One of the thrills of photographing people for The Compass is getting to listen to their stories. I recently traveled to Greenville to photograph Jim Cotter, who will be featured as a “Catholic Neighbor” in our Feb. 5 issue. Patricia Kasten wrote the story and I took his photo.
Cotter, 85, has a fascinating tale, so do not miss reading Pat Kasten’s story. After photographing him inside St. Mary of the Immaculate Conception Church, holding a painting of Blessed Solanus Casey, Jim shared details about meeting Fr. Casey, who celebrated his first Mass at St. Joseph Church in Appleton on July 31, 1904.
Jim was preparing to go overseas, having enlisted in the military. He was visiting his brother, Fr. Pius Cotter, who, like Fr. Casey, was a Capuchin Franciscan. Jim said he spent about 20 minutes with Fr. Casey, talking to him about his anguish leaving the country for the first time. He said Fr. Casey told him to bring his fears to the Lord and to pray.
Jim had a black rosary with him, which his mother had given him, and he asked Fr. Casey to bless the beads. If and when Fr. Casey is canonized, the rosary will be a third-class relic, having been touched by Blessed Solanus.
The rosary is special in other ways, as Jim explained. While in basic training, one of Jim’s fellow trainees was having a difficult time going through a training exercise. Their commander told Jim to accompany the trainee through the rigorous exercise. Not happy, especially because he had already completed the routine, Jim urged his comrade on. Instead, the young man stopped and sat in the waist-deep mud. Trying to keep his composure while encouraging the desperate young man, Jim said he recalled the words of Fr. Casey: when facing a challenge, put your faith in God and pray.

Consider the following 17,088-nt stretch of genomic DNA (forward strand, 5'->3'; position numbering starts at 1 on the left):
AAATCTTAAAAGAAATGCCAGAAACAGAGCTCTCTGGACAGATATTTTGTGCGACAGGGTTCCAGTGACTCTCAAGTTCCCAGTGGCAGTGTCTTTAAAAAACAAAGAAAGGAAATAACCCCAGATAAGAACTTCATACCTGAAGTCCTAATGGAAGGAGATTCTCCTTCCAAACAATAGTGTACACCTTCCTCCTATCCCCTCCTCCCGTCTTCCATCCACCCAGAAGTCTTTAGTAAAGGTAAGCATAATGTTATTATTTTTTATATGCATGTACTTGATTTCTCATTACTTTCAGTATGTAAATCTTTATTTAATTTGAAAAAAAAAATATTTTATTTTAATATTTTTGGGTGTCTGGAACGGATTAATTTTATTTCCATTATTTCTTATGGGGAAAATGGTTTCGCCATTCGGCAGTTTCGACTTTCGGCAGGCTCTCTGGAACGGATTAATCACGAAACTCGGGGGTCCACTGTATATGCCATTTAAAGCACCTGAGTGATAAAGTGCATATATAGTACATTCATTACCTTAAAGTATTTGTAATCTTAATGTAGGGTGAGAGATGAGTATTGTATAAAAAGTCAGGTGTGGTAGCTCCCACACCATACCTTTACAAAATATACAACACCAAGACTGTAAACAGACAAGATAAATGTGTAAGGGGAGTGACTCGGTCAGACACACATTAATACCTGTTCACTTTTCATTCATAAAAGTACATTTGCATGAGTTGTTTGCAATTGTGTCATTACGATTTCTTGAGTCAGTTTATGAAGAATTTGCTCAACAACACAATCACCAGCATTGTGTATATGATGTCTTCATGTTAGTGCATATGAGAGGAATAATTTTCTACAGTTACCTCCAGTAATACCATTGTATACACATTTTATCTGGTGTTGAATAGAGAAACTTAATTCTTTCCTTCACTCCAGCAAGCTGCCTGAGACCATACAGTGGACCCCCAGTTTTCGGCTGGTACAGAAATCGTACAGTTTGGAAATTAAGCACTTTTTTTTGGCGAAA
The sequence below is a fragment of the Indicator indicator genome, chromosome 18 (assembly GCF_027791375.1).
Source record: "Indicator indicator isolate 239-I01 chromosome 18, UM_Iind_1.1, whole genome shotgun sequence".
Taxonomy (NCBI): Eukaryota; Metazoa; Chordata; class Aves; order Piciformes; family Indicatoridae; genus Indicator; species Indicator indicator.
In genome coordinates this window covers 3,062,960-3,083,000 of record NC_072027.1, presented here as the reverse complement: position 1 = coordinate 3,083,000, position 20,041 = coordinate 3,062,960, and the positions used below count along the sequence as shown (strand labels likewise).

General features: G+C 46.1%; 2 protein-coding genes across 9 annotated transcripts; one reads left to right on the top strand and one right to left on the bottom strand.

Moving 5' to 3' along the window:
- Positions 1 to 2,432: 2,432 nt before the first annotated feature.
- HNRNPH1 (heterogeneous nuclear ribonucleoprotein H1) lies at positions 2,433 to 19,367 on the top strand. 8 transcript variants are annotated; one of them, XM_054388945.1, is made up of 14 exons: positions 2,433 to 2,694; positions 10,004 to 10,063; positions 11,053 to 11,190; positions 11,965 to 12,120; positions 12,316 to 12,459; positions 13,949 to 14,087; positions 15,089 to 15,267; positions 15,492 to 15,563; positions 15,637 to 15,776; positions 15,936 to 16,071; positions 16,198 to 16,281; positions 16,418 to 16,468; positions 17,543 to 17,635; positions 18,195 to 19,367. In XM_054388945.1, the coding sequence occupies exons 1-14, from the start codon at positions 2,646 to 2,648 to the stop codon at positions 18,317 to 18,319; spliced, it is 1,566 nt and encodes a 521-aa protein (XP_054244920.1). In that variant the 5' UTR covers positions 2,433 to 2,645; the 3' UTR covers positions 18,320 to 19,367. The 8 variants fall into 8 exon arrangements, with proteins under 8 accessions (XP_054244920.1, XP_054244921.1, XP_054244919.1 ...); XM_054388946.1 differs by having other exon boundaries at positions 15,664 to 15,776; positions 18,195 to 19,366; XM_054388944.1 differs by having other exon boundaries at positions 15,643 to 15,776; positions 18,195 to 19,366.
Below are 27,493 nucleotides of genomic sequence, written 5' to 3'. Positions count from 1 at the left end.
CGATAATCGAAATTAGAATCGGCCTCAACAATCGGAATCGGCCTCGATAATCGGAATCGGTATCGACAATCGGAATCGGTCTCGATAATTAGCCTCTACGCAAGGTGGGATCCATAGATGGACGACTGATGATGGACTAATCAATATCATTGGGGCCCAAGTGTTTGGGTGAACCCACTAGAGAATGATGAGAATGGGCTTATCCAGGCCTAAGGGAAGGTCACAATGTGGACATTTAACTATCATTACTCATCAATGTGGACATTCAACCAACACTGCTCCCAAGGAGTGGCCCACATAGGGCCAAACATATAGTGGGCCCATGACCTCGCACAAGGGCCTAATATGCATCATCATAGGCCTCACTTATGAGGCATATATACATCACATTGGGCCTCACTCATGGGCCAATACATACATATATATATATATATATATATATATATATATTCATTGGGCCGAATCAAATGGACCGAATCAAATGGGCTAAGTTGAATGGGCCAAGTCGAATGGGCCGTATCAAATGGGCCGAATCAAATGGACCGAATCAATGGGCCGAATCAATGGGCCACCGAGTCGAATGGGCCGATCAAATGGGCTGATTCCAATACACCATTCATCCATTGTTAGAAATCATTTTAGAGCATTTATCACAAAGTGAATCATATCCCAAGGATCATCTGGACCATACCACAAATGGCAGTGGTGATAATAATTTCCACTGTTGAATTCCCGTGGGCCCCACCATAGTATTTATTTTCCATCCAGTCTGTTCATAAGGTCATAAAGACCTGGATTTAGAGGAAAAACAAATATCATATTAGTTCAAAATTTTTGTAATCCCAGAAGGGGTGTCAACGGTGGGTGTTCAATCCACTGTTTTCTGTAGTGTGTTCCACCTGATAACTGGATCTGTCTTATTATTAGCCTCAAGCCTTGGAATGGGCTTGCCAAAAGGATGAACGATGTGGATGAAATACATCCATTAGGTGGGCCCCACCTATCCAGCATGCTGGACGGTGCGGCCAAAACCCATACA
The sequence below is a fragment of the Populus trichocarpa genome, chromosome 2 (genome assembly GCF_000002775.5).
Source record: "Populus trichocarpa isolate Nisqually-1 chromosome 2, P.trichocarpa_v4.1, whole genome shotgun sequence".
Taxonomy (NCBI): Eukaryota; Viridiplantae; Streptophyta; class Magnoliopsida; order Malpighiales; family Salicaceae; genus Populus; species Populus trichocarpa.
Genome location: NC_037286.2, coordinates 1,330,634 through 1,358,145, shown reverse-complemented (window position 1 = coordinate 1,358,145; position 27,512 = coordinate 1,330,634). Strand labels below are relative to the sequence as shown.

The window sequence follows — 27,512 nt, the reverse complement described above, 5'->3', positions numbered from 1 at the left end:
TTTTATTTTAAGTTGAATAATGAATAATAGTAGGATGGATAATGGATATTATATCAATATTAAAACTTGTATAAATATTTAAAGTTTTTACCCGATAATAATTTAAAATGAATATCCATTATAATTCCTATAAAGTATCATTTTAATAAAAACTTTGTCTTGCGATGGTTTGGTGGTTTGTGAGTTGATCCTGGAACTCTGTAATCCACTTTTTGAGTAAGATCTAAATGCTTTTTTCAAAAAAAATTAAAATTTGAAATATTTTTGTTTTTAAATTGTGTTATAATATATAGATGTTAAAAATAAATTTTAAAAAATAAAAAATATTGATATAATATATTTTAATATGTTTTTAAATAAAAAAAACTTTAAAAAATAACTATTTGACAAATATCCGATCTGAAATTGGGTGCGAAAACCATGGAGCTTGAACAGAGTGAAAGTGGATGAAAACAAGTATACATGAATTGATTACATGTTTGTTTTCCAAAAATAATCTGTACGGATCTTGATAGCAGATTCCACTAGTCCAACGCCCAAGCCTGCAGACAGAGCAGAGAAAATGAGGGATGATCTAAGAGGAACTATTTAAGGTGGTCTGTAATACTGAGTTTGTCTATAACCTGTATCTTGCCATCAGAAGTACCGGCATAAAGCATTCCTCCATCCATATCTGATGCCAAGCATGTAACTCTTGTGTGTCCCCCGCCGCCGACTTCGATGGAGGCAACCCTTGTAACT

Jim said a prayer to God asking for strength, for him and for his fellow soldier. Almost immediately, the young man stood up and continued the training exercise.
Afterward, Jim sat with the other man and asked what made him finally stand up and complete the exercise. The man, also a Catholic, said he had felt something in the mud below his hand and raised it to the surface. It was a rosary. He understood it as a sign and it motivated him to stand up and finish. Jim said he told the man that he also had a rosary, which he kept with him at all time. He checked his pockets, but could not find his rosary — even though other items he had were still in his pockets.
Jim asked the man to show him the rosary and, to his surprise, it was Jim’s black beads. He is still not sure how his rosary slipped out of his pocket and ended up below the other soldier’s hand. After promising to buy the young man a rosary, Jim got his beads back.
He carries the rosary with him everywhere he goes — some 50 years after receiving it from his mother and having it blessed by Blessed Solanus Casey.
About Sam Lucero
Lucero is news and information director for The Compass and a 30-year veteran of the Catholic press. When not at his desk, he enjoys taking photos and posting them online to share with friends. His “Bugs Up Close,” a macrophotography gallery of insects and plants found in his back yard, is a work in progress. To see a sample go to his Inspired Images website. Follow him on Twitter for tweets about church, photography and technology.